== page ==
The effects of post-election violence, a drought and the global economic crisis pushed Kenya’s economic growth to 1.7 percent in 2008, after expansion of 7.1 percent in the previous year.
“Last year, the recovery in tourism, and in some other key sectors, mitigated effects of the severe drought that caused food, water and energy shortages,” he said at the opening of parliament after a recess.
“As a result, the economy grew at 2.5 percent. This year we are optimistic that the forecasted 4.5 percent growth rate will be achieved.”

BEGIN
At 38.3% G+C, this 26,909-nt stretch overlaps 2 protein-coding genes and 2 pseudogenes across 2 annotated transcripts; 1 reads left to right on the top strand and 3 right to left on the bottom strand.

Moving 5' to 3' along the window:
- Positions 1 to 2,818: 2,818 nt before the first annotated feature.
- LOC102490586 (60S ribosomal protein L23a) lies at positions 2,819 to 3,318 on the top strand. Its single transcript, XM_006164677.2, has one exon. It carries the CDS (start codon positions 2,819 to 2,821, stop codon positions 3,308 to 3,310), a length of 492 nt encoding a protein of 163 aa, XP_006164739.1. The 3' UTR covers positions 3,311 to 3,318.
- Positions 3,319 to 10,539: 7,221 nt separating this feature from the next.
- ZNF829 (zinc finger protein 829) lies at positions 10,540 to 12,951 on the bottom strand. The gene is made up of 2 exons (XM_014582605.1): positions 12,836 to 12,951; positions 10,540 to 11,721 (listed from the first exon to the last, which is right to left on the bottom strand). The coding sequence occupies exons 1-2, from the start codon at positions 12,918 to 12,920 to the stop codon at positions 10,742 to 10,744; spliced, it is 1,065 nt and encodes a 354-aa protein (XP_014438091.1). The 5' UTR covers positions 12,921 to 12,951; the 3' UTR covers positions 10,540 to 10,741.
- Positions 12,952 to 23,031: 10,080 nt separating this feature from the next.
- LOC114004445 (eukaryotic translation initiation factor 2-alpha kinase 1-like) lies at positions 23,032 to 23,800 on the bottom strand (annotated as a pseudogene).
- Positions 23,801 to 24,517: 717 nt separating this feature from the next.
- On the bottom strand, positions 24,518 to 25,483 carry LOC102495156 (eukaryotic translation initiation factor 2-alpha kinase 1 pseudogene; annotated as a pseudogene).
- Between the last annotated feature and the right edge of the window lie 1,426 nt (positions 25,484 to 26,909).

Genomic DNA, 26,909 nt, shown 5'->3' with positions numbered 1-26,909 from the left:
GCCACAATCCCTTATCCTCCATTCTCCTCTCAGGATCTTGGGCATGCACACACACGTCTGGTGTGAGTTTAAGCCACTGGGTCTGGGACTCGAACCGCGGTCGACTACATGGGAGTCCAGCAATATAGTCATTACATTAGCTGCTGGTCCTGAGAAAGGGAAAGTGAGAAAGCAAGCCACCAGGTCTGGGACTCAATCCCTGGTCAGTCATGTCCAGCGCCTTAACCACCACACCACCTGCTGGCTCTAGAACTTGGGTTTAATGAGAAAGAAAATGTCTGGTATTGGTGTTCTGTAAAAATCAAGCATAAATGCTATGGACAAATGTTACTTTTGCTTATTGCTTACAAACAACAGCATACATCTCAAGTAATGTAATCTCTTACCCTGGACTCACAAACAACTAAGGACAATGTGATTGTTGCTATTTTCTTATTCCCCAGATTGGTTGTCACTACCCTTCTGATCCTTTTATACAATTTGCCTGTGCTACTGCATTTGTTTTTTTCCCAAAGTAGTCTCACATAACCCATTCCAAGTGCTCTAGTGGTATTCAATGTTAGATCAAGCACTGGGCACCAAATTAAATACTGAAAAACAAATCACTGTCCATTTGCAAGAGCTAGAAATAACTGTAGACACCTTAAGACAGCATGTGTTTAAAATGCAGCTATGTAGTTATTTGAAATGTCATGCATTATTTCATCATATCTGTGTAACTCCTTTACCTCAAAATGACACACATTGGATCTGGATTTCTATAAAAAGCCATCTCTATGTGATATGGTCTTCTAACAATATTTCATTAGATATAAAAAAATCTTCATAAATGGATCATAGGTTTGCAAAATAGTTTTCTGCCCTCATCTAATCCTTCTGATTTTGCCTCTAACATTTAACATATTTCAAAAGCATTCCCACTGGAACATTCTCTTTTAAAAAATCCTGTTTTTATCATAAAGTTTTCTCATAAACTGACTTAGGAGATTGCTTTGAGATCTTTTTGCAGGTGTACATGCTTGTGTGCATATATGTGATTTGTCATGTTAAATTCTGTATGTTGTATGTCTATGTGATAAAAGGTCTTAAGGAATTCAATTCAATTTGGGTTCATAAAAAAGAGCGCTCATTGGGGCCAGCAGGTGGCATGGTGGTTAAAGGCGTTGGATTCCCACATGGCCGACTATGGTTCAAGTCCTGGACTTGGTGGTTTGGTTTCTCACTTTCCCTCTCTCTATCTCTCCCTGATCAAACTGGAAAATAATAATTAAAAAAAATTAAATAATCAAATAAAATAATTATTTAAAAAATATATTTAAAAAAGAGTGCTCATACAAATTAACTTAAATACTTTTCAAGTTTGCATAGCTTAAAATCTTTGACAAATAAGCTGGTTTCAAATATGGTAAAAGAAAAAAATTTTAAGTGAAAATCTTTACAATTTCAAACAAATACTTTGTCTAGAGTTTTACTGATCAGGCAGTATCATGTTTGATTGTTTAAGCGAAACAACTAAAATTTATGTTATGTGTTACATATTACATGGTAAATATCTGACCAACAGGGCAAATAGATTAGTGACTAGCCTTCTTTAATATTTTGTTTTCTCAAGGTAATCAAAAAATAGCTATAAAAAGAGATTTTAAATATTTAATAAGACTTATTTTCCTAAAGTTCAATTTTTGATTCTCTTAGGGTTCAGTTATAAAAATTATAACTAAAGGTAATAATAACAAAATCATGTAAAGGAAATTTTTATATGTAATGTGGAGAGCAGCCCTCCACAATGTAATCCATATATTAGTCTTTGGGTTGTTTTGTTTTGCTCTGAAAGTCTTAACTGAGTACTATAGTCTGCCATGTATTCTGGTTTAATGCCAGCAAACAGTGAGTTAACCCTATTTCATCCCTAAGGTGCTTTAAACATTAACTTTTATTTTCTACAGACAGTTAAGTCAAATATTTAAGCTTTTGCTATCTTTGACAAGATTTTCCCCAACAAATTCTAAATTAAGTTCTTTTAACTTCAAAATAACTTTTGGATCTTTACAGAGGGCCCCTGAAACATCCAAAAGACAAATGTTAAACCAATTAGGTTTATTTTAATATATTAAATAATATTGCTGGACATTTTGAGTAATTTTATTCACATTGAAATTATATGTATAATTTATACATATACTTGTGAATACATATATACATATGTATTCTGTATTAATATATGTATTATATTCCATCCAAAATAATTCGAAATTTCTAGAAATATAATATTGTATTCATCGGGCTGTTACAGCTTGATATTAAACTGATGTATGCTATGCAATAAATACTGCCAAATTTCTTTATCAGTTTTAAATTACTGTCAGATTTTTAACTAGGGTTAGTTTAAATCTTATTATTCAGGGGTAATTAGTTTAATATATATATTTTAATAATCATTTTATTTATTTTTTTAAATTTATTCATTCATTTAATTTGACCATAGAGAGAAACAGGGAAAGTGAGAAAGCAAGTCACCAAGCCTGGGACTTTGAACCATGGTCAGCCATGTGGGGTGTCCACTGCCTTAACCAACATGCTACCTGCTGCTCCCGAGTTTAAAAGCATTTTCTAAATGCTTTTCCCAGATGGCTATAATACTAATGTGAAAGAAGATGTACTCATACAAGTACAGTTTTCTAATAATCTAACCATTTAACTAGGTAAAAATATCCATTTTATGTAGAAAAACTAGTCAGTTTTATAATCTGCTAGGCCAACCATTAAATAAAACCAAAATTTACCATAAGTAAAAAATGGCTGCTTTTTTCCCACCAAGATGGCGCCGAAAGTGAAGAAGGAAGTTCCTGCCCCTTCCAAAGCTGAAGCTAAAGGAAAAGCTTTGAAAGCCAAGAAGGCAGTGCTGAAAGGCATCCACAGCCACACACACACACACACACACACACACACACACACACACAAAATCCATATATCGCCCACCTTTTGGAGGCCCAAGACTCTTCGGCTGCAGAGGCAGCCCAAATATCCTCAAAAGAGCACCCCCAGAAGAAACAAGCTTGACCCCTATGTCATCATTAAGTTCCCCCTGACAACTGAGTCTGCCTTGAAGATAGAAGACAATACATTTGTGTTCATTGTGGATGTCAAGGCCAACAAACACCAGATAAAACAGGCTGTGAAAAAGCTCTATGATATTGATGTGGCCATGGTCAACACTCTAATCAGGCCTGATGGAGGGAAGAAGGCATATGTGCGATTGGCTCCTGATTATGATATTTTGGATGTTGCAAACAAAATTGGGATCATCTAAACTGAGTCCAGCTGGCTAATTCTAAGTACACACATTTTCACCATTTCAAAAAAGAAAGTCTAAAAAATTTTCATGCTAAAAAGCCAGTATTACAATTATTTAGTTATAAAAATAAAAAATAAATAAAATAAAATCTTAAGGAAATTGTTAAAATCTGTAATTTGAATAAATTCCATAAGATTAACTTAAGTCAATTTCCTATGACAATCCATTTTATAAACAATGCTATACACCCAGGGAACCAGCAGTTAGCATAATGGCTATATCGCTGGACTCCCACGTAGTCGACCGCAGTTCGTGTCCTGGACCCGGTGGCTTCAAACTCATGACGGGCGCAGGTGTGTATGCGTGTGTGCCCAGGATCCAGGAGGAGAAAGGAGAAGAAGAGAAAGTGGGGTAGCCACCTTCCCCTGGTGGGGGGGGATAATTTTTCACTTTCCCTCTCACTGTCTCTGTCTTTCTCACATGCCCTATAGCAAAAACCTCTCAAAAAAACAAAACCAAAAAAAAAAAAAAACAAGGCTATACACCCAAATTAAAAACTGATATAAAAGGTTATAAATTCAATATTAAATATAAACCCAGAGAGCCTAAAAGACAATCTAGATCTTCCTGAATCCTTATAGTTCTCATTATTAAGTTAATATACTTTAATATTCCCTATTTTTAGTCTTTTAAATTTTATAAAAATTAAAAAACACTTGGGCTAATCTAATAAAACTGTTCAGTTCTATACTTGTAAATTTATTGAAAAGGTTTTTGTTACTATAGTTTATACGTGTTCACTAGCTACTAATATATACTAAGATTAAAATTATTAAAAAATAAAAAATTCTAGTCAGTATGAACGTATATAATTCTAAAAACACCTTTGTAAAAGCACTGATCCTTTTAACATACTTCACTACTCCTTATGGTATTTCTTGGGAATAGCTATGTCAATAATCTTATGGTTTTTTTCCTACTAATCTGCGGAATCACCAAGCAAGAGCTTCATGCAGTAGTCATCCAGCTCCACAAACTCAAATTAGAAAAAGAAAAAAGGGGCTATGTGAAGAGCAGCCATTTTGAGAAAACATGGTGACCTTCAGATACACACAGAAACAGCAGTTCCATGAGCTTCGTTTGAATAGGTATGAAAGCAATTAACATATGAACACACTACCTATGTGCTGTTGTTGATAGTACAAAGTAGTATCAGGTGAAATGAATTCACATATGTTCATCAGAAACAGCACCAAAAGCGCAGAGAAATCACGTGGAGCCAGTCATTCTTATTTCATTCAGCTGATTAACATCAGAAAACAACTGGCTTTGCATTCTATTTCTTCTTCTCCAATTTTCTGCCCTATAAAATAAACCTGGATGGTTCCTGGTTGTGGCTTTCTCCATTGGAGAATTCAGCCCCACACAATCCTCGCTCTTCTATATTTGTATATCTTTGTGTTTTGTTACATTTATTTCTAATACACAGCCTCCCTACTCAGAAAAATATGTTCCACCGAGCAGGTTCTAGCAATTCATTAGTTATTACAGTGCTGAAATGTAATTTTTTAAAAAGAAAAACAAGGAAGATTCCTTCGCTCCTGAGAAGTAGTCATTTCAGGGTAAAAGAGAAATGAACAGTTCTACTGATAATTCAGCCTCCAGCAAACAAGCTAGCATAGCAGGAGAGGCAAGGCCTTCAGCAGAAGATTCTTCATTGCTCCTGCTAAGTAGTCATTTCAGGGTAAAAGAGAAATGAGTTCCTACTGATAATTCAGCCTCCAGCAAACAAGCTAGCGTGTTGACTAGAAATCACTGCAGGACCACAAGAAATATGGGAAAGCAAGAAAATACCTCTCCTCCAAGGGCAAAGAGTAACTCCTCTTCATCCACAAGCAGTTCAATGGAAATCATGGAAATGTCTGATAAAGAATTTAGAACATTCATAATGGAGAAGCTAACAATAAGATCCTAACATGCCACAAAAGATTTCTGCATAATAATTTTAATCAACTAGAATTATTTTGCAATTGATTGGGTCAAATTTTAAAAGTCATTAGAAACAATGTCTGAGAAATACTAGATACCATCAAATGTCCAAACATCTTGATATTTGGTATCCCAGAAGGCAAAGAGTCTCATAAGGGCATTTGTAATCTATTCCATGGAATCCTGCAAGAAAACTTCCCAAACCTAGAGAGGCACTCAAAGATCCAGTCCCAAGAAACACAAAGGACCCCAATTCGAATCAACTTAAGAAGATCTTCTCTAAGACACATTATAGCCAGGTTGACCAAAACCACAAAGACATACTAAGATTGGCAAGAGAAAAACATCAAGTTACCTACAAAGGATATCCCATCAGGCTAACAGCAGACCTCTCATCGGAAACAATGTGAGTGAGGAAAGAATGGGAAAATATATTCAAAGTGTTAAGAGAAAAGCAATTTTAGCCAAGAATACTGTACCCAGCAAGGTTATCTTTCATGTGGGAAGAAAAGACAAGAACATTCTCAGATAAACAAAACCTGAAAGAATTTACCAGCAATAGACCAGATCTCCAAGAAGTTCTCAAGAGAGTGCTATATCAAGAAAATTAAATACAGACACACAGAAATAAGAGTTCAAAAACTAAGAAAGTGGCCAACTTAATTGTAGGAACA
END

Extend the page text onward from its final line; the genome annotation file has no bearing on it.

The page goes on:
The 2.5 percent figure is in line with the government’s forecast of 2-3 percent growth for 2009.
Kibaki said a united coalition government and a low interest rate environment, were necessary for economic growth.
“Our politics must promote political stability and public confidence in the future of our country. Secondly we must take policy initiatives that will reduce and maintain low interest rates,” he said.
Parliament is reconvening amidst a deep division between the two main coalition partners, Kibaki and Prime Minister Raila Odinga, over the suspension of ministers whose ministries have been accused of graft.
One of the major tasks ahead of this parliamentary session will be constitutional review.